Trigger Boosting... Cheap Trigger Job?


Badger Arms
December 24, 2004, 04:22 PM
I've tried this a few times, and it works. I'm wondering if it's a secret or just not important enough to get that much attention. The guns I've tried this in are my 1911 pistol, a few AR-15's and a few AK-47 clones. Here's what I do:

First, unload and clear all weapons.

For the 1911: I put a drop of break-free at the front of the hammer when it's cocked so it goes down into the sear engagement surfaces. Pressing firmly on the rear of the hammer, I pull the trigger. The pressure is not hard enough to keep me from pulling, only makes the trigger much firmer. I do this about ten times and it results in a lighter, smoother pull.

AR-15: I shotgun the rifle and place a piece of cardboard over the rear of the lower receiver. With the hammer resting forward, place a drop of break-free on the sear engagement surface which is a ledge at the bottom of the hammer. I take a pen and wrap a rubber band around both ends. The pen acts as a stop to keep the hammer from striking the bolt hold-open and damaging the receiver. I then use a medium-sized flat-head screwdriver wedged behind the hammer and using the cardboard-backed receiver as a fulcrum, leverage pressure on the rear of the hammer. WARNING!!! Do not use too much force. You can apply a great deal of pressure, but you don't need to. If you can't pull the trigger, it's way too much force. You're looking at stiffening the trigger pull significantly, not breaking anything. Again, pull the trigger 10 times with the extra force, resetting the hammer each time of course.

AK-47: Remove the receiver cover, spring, and any scope you might have that can get in the way. With the hammer resting against the bolt, place a drop of oil on each side of the hammer where the sear engagement surfaces contact the hammer (or one side if it's a single-hook). WARNING!!! When you pull trigger, the hammer will fly forward with significant force to fling the excess oil all over the place. Use eye protection and place a rag or paper-towel over the hammer when you pull the trigger. Apply force between the hammer and disconnector with your flat-head screwdriver again. Remember not to apply too-much force, you can do damage if you do. The goal is to increase the pressure on the sear surface(s) of the hammer and trigger. Pull the trigger 10 times with the additionally pressure, resetting the hammer each time again.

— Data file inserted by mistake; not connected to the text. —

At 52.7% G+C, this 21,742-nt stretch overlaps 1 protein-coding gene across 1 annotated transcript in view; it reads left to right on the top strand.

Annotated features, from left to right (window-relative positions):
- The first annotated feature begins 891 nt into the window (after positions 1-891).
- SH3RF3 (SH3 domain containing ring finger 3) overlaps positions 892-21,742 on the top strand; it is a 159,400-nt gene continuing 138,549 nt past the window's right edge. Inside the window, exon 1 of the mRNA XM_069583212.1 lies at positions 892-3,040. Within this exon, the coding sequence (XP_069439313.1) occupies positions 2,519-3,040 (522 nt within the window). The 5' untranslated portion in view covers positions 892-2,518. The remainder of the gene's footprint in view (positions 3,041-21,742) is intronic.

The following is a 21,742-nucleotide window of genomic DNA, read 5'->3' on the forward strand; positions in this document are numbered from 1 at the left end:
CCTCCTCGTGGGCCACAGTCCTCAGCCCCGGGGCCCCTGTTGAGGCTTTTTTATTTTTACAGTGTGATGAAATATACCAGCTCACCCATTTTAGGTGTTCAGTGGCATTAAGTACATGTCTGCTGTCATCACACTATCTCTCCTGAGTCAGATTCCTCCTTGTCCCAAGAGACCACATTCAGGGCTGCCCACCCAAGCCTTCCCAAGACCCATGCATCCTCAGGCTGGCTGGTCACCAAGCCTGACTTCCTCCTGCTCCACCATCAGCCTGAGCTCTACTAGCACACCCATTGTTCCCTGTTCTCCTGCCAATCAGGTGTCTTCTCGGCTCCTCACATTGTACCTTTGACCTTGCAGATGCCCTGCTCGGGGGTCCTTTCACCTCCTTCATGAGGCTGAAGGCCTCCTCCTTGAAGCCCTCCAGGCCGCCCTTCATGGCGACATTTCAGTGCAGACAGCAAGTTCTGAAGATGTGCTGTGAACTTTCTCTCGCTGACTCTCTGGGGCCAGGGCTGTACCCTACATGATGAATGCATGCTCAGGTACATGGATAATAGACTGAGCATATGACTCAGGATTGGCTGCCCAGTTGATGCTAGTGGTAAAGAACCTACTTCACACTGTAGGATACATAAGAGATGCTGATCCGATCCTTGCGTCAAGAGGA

Why does it work? The extra pressure applied to the hammer smashes the mating surfaces together and greatly increases the pressure on any burrs, roughness, or irregularities. When the trigger is pulled, it burnishes or polishes the surface. The oil acts just like honing oil would on a sharpening stone in that it carries freed particles away from the area and allows the surfaces to move with less friction. Imagine rubbing two rough stones together. Eventually, they will mate and create a rather smooth surface on each. You are doing this faster.

What you are doing is essentially accelerating wear on those surfaces and letting them mate together. On most guns, especially new ones, you should see smoother and lighter pulls. They are lighter because there is less friction involved in the total pull weight.

What it doesn’t do: Well, for one it doesn’t hurt anything if you do it right. It doesn't change the geometry or spring pressure; it just breaks the parts in. Garage-gunsmiths often use dremmel tools, sharpening stones, sandpaper, files, hammers, chisels, hatchets, butcher knives, and vice grips to accomplish ‘trigger jobs’ at home. You don’t need to do this… leave it to a professional. If you want it smoother, try my method and save yourself a trip to the gunsmith when you break something.

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December 24, 2004, 04:41 PM
Or "High-pressure lapping"?

You're not really grinding or stoning, so I guess there's no danger of going through any surface heat treatment on the sear mating parts.

I may have to try it on my SAR-1. I may use Flitz or Pol on mine, though.

Badger Arms
December 24, 2004, 05:26 PM